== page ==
Petroleum - A Vital Link in National Security.
ARMY WAR COLL CARLISLE BARRACKS PA
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This study explores the effect of petroleum on the national security of the United States under possible peacetime and wartime environments of the next decade. A literature survey, using sources from computer searches, served as the research method. The national security of the United States is vitally dependent on petroleum, its major source of consumed energy, and this dependency is increasing as imports continue to rise. By 1980 Middle East sources will replace traditional Western Hemisphere sources as major suppliers of petroleum. Peacetime interruptions in oil imports can effect economic recessions as shown by a relationship between oil consumption and the Gross National Product. These interruptions would not preclude petroleum for military requirements. Under conventional war in Western Europe, the petroleum supplies for military requirements are adequate but diversion from civilian sectors may cause serious shortages. Petroleum from the United States to NATO countries for their requirements during wartime is uncertain, being related to the extent of the involvement and the success of compensatory measures affecting these environments. The United States requires a strong military capability to protect its oil import supply lines and a viable energy policy for achieving self-sufficiency in energy to enhance ecomonic and national security. Author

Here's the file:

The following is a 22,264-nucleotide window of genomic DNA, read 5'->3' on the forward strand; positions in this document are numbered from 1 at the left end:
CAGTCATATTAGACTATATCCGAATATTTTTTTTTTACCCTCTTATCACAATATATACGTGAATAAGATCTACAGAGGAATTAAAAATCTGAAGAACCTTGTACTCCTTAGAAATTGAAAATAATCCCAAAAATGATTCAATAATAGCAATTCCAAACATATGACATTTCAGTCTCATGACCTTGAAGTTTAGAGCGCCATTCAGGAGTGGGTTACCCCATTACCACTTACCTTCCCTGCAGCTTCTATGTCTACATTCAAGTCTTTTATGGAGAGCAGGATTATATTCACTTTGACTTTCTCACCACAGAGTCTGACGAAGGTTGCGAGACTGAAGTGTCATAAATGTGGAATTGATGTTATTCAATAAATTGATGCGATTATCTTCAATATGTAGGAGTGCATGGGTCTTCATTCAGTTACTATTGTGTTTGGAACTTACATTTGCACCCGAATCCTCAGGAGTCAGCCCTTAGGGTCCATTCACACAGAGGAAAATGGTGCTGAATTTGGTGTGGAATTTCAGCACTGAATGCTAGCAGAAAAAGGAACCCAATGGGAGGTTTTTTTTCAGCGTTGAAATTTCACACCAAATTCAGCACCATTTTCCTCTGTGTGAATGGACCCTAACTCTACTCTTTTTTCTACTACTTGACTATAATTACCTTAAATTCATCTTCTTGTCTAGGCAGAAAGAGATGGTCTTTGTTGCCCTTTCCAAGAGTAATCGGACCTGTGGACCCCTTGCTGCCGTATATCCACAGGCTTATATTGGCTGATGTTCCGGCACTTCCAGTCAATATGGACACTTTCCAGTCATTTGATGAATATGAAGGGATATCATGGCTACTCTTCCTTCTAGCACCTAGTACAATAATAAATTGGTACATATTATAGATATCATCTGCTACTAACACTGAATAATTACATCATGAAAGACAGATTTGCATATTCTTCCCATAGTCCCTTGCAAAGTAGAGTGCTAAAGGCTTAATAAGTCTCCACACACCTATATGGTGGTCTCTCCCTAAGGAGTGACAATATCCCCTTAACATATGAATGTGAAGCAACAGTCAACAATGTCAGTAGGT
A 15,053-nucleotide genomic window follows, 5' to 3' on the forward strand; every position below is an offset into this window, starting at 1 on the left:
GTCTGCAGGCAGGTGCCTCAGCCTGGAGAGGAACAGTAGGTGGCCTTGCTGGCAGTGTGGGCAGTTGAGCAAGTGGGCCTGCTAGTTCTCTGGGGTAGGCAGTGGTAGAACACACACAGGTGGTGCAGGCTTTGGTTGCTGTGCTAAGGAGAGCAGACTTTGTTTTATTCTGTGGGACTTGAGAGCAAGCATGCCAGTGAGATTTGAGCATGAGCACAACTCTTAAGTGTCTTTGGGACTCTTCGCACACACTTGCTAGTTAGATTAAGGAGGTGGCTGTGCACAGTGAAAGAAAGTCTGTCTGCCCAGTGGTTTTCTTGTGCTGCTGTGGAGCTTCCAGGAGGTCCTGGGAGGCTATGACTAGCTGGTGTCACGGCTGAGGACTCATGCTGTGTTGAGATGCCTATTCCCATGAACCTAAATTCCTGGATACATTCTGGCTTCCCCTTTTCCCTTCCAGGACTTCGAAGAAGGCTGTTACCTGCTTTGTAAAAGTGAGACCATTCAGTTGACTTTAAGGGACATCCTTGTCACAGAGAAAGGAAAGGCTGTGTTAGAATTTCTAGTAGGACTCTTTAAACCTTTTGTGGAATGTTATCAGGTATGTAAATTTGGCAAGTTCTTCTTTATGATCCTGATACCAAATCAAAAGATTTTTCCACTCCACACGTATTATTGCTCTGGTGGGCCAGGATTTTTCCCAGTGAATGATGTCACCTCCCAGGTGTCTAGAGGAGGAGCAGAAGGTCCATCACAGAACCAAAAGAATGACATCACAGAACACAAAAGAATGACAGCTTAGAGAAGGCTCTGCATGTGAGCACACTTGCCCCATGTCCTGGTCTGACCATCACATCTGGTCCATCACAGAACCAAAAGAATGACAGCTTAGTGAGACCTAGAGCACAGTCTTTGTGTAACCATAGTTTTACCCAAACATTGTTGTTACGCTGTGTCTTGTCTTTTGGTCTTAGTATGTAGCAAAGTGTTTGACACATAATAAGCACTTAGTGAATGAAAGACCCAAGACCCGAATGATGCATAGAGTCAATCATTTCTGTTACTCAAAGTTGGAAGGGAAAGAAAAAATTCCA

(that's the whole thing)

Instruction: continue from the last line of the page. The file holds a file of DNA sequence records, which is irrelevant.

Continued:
- Economics and Cost Analysis
- Government and Political Science